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Tomato pesto bites

I love popping a scrumptious biteful of something into my mouth. Finger foods are so much fun! Sometimes I daydream about what it must be like to have a butler wandering around my home, offering me a tray filled with delicious finger foods. He then retreats to my over-sized kitchen so my personal chef can replenish the assortment of goodies. And then I wake up from my dream, with only a messy kitchen and a living room that resembles tornado carnage in my sight.

Where was I? Oh, finger foods!

This fun little tomato finger food recipe contains pesto, of all things, and would be one that I would request adorn my butler's tray.

Start by cutting both ends off of 30 cherry tomatoes. Cut the base of the tomato smaller than the top, as this cut is merely intended to keep the tomato upright on the serving platter. Gut the tomatoes, using a small knife to separate the seeds from the side of the tomato.

Tomato guts. I threw them into a big bowl of salad so as to not be wasteful.

(Source: Better Homes & Gardens magazine)

Invert the tomatoes on a baking sheet lined with paper towels. Set aside to allow for the tomatoes to drain.

For the filling, combine the following ingredients in a food processor:

1/2 of a medium avocado, peeled, seeded and chopped

2 oz. cream cheese

1 Tbsp. basil pesto (I used spinach basil pesto)

1 teaspoon lemon juice

Cover and process until just combined.

Place tomatoes on a serving platter and spoon the filling into the tomato cups. If needed, cover loosely with plastic wrap and refrigerate for up to 4 hours. Sprinkle with chopped fresh basil before serving.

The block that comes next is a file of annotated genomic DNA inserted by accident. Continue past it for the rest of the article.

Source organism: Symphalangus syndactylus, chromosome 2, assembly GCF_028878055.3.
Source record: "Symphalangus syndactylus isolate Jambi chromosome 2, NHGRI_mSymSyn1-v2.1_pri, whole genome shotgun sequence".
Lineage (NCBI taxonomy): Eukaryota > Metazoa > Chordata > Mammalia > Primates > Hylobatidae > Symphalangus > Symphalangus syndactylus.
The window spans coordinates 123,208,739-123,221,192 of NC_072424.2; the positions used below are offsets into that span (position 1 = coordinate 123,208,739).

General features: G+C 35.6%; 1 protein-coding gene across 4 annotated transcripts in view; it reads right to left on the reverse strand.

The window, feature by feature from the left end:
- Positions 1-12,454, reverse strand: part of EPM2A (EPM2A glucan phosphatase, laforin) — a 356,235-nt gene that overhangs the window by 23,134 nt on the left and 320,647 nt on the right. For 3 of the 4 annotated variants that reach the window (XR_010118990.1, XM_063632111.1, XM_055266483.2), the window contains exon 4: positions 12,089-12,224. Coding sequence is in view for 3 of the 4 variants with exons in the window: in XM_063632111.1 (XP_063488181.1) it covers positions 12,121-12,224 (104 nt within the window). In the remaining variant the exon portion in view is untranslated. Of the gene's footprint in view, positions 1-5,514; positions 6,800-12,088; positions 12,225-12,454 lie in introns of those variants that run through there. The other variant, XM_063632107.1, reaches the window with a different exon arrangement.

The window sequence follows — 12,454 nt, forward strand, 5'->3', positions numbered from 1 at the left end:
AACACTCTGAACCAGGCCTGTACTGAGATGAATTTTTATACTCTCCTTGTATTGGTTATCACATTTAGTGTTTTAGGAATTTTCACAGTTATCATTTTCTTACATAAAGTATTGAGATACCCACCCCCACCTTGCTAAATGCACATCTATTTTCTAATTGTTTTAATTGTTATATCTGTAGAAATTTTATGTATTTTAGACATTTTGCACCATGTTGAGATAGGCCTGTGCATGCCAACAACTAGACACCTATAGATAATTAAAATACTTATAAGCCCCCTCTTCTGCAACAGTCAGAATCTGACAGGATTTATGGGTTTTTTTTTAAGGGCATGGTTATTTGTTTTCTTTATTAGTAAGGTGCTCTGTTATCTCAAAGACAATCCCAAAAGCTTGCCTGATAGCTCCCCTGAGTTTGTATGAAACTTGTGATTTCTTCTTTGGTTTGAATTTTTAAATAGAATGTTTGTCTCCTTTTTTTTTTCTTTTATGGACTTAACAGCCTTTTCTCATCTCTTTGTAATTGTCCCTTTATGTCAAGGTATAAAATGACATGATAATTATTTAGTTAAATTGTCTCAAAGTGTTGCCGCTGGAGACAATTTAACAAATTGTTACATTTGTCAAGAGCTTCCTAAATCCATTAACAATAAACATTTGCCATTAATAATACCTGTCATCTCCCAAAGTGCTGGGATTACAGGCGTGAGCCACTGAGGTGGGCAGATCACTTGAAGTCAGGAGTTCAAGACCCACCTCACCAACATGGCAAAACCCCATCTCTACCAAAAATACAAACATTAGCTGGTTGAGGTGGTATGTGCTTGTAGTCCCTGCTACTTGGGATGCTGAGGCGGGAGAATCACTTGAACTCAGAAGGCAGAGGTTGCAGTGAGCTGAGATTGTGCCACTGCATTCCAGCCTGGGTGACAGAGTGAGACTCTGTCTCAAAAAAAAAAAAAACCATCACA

If you see my butler, please tell him he is late for work.

Click here for a printable recipe!


My honeys

Now that I've been back in the frigidness of Minnesota for a few days, I'm finding myself peeking through my beach pictures from last weekend with increasing frequency. Warmth, sun, beaches, the ocean, palm trees, NO SNOW!

My present reality? Cold cars, cold toes, cold everything, terrible traffic, snow piled everywhere, boots, layers of clothing, biting winds.

But, these people are in my reality, and that erases (most of) the discomfort. Mmmmm, I missed these boys.


Muffaletta dip

I was unfamiliar with the word "muffaletta" a mere five months ago. I was sitting at a table in Jason's Deli, probably munching on a spinach veggie wrap (my favorite!), when I spotted a photo of a scrumptious-looking sandwich. Layered in between the bread were olives, cheese and layers of sliced meat. Yum! The next time I was there, I ordered one of those delicious sandwiches all for myself. Actually, I ordered a quarter of one because the whole sandwiches are enormous. It was olive-y and gooey and fabulous!

Since then, I have been extra aware of my newly-learned word, muffaletta. I saw a recipe for muffaletta dip as I flipped through a magazine a few weeks ago and knew that it had to be made soon. Like the sandwich, it was olive-y and gooey and fabulous!

Gather the following ingredients:

16-oz. jar pickled mixed vegetables (giardiniera), rinsed, drained and chopped (remove stems from peppers if there are any)

8-oz. package cream cheese, cubed

4 oz. provolone cheese slices, cubed

2 oz. cooked ham, finely chopped

1/2 cup pitted Kalamata olives, rinsed, drained and chopped

2 cloves garlic, minced

1 teaspoon dried Italian seasoning

1/4 teaspoon crushed red pepper

Throw everything into a small crock pot and stir.

Cover and cook on low setting for 2 to 3 hours, stirring occasionally. Stir in enough milk to reach dipping consistency. Serve immediately or keep warm on low setting in crock pot for up to 2 hours. Add milk as necessary and continue to stir occasionally.